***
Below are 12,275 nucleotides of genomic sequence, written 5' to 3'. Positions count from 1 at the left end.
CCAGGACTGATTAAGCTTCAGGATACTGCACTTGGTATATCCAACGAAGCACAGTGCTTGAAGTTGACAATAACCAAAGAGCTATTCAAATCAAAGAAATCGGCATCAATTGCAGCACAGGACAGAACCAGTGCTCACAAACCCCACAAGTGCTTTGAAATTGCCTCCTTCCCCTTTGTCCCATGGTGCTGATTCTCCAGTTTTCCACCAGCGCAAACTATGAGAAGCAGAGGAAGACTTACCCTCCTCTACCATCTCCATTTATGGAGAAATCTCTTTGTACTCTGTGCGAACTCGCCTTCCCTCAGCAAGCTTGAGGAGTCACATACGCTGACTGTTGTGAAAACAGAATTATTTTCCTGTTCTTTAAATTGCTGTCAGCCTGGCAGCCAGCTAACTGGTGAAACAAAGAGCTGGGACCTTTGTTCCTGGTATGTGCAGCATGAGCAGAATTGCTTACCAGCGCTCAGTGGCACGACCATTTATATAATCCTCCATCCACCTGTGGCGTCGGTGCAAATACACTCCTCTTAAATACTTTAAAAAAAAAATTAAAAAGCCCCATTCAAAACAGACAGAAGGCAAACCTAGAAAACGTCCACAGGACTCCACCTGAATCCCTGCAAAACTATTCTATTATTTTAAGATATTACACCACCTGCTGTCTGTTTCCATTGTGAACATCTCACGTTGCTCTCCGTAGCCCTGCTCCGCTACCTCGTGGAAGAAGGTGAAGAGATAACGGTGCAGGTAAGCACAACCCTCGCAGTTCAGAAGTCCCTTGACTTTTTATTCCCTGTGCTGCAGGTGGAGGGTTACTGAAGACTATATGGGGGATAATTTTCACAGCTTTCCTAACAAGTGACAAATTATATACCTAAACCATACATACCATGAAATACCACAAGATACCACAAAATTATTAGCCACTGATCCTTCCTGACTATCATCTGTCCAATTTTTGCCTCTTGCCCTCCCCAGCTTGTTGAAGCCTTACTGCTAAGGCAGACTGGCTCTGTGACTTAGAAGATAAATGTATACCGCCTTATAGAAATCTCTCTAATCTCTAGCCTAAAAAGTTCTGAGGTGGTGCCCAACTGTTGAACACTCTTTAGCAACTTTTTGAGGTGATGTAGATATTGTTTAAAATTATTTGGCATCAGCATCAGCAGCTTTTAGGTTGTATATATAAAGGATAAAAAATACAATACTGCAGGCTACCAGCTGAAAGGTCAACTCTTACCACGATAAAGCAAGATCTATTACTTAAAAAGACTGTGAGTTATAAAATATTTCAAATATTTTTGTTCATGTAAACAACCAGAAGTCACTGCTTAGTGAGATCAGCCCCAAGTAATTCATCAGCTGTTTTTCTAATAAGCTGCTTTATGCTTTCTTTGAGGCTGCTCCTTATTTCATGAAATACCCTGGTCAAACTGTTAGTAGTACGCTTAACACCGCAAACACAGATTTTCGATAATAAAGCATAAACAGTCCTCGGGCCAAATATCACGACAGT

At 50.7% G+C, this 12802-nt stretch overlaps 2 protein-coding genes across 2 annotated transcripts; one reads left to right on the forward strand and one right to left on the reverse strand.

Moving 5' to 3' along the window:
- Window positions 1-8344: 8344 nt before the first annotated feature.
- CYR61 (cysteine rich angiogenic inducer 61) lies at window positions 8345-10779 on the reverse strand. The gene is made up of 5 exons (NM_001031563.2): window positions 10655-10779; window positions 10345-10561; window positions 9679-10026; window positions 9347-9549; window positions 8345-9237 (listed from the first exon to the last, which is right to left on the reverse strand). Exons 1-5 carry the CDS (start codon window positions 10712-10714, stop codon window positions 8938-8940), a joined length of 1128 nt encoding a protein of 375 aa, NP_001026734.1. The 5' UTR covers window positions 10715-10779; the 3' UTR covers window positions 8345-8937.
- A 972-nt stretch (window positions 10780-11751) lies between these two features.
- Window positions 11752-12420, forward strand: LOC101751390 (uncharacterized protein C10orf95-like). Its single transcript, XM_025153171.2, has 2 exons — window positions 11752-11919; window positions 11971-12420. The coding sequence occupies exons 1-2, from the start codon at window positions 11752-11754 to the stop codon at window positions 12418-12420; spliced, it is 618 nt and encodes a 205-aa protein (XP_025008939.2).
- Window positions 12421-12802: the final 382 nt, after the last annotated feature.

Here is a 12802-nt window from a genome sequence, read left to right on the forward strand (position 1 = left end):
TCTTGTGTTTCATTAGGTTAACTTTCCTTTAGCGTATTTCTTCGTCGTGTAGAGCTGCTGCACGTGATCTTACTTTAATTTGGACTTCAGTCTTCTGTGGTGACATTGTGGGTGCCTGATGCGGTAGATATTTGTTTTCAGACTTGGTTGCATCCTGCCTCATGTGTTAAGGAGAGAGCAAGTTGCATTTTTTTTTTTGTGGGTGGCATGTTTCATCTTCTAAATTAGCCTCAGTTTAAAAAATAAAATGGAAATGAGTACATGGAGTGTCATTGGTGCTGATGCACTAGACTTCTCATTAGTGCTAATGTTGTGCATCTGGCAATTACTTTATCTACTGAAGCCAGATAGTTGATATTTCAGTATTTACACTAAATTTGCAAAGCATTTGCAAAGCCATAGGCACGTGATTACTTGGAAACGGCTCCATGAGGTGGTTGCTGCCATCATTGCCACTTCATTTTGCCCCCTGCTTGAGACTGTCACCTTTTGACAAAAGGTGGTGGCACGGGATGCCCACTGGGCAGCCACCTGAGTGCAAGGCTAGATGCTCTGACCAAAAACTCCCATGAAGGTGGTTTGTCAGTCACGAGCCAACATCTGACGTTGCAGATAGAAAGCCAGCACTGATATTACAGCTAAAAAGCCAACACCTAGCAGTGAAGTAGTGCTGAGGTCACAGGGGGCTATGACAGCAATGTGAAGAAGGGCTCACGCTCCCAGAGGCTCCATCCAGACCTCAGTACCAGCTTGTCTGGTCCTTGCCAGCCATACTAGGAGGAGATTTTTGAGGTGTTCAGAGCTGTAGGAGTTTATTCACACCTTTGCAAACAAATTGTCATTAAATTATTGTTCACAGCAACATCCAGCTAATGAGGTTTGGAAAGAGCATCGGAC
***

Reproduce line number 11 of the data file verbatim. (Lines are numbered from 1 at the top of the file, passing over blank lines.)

TCTTGTGTTTCATTAGGTTAACTTTCCTTTAGCGTATTTCTTCGTCGTGTAGAGCTGCTGCACGTGATCTTACTTTAATTTGGACTTCAGTCTTCTGTGGTGACATTGTGGGTGCCTGATGCGGTAGATATTTGTTTTCAGACTTGGTTGCATCCTGCCTCATGTGTTAAGGAGAGAGCAAGTTGCATTTTTTTTTTTGTGGGTGGCATGTTTCATCTTCTAAATTAGCCTCAGTTTAAAAAATAAAATGGAAATGAGTACATGGAGTGTCATTGGTGCTGATGCACTAGACTTCTCATTAGTGCTAATGTTGTGCATCTGGCAATTACTTTATCTACTGAAGCCAGATAGTTGATATTTCAGTATTTACACTAAATTTGCAAAGCATTTGCAAAGCCATAGGCACGTGATTACTTGGAAACGGCTCCATGAGGTGGTTGCTGCCATCATTGCCACTTCATTTTGCCCCCTGCTTGAGACTGTCACCTTTTGACAAAAGGTGGTGGCACGGGATGCCCACTGGGCAGCCACCTGAGTGCAAGGCTAGATGCTCTGACCAAAAACTCCCATGAAGGTGGTTTGTCAGTCACGAGCCAACATCTGACGTTGCAGATAGAAAGCCAGCACTGATATTACAGCTAAAAAGCCAACACCTAGCAGTGAAGTAGTGCTGAGGTCACAGGGGGCTATGACAGCAATGTGAAGAAGGGCTCACGCTCCCAGAGGCTCCATCCAGACCTCAGTACCAGCTTGTCTGGTCCTTGCCAGCCATACTAGGAGGAGATTTTTGAGGTGTTCAGAGCTGTAGGAGTTTATTCACACCTTTGCAAACAAATTGTCATTAAATTATTGTTCACAGCAACATCCAGCTAATGAGGTTTGGAAAGAGCATCGGAC